Diseases of the heart or blood vessels, known as cardiovascular diseases, cause more deaths among American women than any other condition or disease, a new report issued by Women Heart, entitled “2011 – 10Q Report. Advancing Women’s Heart Health through Improved Research, Diagnosis and Treatment” announced today. Cardiovascular diseases kill over 420,000 American women annually.
More females than males die from cardiovascular disease. There are some differences in symptoms and treatments for these types of diseases between the sexes, experts say. However, there has been no significant change in how women are treated. Research into the different characteristics and treatments for males and females with CVD (cardiovascular disease) has been very limited.
Even though overall death rates from CVD have dropped in recent years, mortality from CVD among women under 55 years of age has risen.
Carrying out sex, race or ethnicity specific CVD trials have been difficult because not enough females and minorities were recruited. This has resulted in inadequate understanding of sex differences in CVD. If more women and minority participants could be recruited into CVD trials, prevention and early detection strategies, as well as proper diagnosis and treatment of all females with heart disease would improve considerably, the authors wrote.
Only about 30% of all cardiovascular trials include sex-specific results, even though the FDA (Food and Drug Administration) regulations require sex stratification.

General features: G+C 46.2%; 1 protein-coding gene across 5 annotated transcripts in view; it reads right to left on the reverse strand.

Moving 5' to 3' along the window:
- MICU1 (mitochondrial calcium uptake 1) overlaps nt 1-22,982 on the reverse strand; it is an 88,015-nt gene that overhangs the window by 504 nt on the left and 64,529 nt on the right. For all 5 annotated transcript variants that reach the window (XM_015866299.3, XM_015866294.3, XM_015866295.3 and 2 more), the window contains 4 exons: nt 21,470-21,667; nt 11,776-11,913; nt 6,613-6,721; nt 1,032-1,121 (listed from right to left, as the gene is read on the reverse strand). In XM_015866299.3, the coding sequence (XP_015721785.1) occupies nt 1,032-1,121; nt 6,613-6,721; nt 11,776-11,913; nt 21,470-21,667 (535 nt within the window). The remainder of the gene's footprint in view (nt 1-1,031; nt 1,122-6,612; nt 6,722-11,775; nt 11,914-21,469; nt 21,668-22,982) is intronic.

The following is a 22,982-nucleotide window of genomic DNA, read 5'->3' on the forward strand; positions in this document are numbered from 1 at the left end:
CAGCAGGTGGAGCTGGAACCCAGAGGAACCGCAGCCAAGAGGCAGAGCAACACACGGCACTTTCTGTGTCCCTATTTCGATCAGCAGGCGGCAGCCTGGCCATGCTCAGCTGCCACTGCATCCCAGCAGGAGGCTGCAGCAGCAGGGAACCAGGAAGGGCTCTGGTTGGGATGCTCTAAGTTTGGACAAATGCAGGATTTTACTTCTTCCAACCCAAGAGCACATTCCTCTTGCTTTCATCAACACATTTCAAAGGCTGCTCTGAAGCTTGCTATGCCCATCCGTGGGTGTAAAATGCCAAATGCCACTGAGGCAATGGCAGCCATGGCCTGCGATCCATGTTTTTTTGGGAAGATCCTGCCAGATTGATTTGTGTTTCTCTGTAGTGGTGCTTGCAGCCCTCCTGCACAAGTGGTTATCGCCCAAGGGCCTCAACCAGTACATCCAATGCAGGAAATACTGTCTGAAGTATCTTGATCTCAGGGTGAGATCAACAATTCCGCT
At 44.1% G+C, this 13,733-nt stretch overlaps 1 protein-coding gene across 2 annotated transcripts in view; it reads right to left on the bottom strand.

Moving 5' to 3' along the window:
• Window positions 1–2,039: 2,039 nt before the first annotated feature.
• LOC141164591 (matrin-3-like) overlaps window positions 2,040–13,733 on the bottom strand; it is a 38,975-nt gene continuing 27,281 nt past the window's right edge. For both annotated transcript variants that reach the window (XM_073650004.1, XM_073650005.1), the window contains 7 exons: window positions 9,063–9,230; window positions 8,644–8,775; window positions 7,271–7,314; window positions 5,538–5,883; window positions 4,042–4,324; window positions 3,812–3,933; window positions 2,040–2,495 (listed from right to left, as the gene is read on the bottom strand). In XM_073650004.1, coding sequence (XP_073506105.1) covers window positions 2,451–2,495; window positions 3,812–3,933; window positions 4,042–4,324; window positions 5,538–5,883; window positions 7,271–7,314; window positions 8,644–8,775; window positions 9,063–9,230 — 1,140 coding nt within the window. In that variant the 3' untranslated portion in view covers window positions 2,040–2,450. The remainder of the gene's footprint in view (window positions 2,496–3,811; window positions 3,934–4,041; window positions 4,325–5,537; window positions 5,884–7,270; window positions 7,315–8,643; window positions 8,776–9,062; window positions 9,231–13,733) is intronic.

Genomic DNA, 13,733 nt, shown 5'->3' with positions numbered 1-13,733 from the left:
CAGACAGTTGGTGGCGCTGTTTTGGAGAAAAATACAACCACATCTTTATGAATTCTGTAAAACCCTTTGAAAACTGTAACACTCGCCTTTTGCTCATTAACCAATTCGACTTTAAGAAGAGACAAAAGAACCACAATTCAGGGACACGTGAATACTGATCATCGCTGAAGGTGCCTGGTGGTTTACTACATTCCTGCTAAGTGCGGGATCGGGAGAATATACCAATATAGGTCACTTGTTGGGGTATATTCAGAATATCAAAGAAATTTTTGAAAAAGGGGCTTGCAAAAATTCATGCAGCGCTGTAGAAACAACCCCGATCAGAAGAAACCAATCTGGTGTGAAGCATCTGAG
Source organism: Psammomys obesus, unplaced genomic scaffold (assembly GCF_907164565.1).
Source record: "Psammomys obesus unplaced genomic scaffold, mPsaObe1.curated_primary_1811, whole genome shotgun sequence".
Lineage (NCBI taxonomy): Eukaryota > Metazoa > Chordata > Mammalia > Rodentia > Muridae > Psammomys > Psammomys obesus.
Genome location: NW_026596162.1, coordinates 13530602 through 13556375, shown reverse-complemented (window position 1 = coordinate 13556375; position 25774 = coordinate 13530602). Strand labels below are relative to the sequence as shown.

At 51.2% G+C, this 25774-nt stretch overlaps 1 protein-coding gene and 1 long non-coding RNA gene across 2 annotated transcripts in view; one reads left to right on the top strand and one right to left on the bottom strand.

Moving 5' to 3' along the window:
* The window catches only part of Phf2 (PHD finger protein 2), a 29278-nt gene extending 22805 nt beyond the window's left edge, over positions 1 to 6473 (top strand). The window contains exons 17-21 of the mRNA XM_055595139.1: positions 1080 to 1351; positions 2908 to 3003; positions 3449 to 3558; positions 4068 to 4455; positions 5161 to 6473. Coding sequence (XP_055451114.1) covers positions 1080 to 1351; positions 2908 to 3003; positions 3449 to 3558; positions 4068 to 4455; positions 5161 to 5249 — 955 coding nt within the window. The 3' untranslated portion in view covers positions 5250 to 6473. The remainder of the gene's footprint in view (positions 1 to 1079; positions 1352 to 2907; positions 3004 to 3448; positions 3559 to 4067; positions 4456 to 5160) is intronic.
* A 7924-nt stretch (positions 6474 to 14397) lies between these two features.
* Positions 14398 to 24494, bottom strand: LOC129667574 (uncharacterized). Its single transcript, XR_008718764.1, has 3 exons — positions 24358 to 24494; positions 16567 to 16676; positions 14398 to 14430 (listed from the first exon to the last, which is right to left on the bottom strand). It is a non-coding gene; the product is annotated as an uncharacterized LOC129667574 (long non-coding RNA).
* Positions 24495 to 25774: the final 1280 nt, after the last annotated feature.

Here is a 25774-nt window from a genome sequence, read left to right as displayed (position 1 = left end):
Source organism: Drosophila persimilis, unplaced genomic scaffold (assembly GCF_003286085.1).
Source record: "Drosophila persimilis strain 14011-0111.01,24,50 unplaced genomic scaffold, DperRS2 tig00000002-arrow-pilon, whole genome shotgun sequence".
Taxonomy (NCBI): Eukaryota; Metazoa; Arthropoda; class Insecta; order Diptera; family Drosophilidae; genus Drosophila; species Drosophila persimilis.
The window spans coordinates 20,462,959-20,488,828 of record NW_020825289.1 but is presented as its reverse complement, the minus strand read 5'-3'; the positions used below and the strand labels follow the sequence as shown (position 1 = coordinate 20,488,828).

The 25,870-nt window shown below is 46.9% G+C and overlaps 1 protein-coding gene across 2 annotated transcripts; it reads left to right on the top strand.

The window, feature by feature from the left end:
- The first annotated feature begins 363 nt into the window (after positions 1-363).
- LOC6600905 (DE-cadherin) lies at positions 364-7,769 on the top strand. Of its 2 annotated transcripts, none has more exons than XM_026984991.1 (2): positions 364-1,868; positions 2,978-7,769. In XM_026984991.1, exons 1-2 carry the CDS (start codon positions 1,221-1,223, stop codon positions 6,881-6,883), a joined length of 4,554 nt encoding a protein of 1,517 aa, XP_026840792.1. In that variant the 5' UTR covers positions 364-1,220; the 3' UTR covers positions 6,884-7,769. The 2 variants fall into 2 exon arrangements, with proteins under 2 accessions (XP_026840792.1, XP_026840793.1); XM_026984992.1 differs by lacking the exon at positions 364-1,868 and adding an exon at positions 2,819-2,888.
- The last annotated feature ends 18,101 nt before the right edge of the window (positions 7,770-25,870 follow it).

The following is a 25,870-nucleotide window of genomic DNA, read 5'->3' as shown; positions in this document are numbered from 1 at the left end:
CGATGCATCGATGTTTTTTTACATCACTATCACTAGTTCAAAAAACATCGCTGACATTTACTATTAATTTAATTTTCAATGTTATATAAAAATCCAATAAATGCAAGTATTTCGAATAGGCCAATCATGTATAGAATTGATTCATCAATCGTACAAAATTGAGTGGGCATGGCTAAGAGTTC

In 2006, WomenHeart and the Society for Women’s Health Research (SWHR) got together to address the women’s heart health issue.
Together with cardiovascular experts, the two organizations identified 10 unanswered questions regarding research on treatment, diagnosis and prevention of heart disease in females.
The ten questions are: (direct quote)
“What factors influence or explain disparities in cardiovascular disease epidemiology and disease outcomes between men and women?”
“What are the best strategies to assess, modify, and prevent a woman’s risk of heart disease?”
“What are the most accurate and effective approaches to assess and recognize chest pain and other symptoms suggesting coronary heart disease in women?”
“What role does a woman’s reproductive history and menopausal hormone therapy play in the development of heart disease?”
“What are the risk factors for cardiovascular disorders associated with pregnancy and how are they best treated?”
“What is the best method for studying sex differences in vascular injury so that cardiovascular repair therapies may be improved?”
“What are the most effective treatments for diastolic heart failure (heart failure with preserved pumping function of the heart) in women?”
“Why are young women more likely than men to die after a heart attack or after surgical revascularization procedure?”
“How do psychosocial factors affect cardiovascular disease in women?”
“What biological variables are most influential in the development and clinical outcomes of heart disease and what can be done to reduce mortality rates in women?”
The answers to these questions can be viewed in the full report (below).
Written by Christian Nordqvist